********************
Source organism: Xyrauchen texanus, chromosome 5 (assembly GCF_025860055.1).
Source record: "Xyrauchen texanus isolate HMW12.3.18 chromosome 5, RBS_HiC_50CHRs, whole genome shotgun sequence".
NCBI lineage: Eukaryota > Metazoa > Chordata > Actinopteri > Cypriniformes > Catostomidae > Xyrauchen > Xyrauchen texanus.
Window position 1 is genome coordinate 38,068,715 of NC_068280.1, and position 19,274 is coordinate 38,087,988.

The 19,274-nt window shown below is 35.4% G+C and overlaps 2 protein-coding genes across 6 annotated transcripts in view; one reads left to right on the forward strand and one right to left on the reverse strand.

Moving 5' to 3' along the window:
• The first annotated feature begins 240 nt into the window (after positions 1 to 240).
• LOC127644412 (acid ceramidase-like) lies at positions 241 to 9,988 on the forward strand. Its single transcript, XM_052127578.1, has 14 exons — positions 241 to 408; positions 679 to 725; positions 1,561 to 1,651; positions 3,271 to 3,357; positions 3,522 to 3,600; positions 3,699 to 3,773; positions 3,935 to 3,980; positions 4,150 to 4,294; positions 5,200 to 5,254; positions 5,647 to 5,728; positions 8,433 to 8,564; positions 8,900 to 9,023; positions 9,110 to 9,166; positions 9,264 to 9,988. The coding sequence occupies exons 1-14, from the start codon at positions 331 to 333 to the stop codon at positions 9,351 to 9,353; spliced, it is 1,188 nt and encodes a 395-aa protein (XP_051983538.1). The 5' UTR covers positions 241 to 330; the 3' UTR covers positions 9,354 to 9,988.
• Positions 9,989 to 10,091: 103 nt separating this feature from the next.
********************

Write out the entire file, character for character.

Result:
Source organism: Xyrauchen texanus, chromosome 5 (assembly GCF_025860055.1).
Source record: "Xyrauchen texanus isolate HMW12.3.18 chromosome 5, RBS_HiC_50CHRs, whole genome shotgun sequence".
NCBI lineage: Eukaryota > Metazoa > Chordata > Actinopteri > Cypriniformes > Catostomidae > Xyrauchen > Xyrauchen texanus.
Window position 1 is genome coordinate 38,068,715 of NC_068280.1, and position 19,274 is coordinate 38,087,988.

The 19,274-nt window shown below is 35.4% G+C and overlaps 2 protein-coding genes across 6 annotated transcripts in view; one reads left to right on the forward strand and one right to left on the reverse strand.

Moving 5' to 3' along the window:
• The first annotated feature begins 240 nt into the window (after positions 1 to 240).
• LOC127644412 (acid ceramidase-like) lies at positions 241 to 9,988 on the forward strand. Its single transcript, XM_052127578.1, has 14 exons — positions 241 to 408; positions 679 to 725; positions 1,561 to 1,651; positions 3,271 to 3,357; positions 3,522 to 3,600; positions 3,699 to 3,773; positions 3,935 to 3,980; positions 4,150 to 4,294; positions 5,200 to 5,254; positions 5,647 to 5,728; positions 8,433 to 8,564; positions 8,900 to 9,023; positions 9,110 to 9,166; positions 9,264 to 9,988. The coding sequence occupies exons 1-14, from the start codon at positions 331 to 333 to the stop codon at positions 9,351 to 9,353; spliced, it is 1,188 nt and encodes a 395-aa protein (XP_051983538.1). The 5' UTR covers positions 241 to 330; the 3' UTR covers positions 9,354 to 9,988.
• Positions 9,989 to 10,091: 103 nt separating this feature from the next.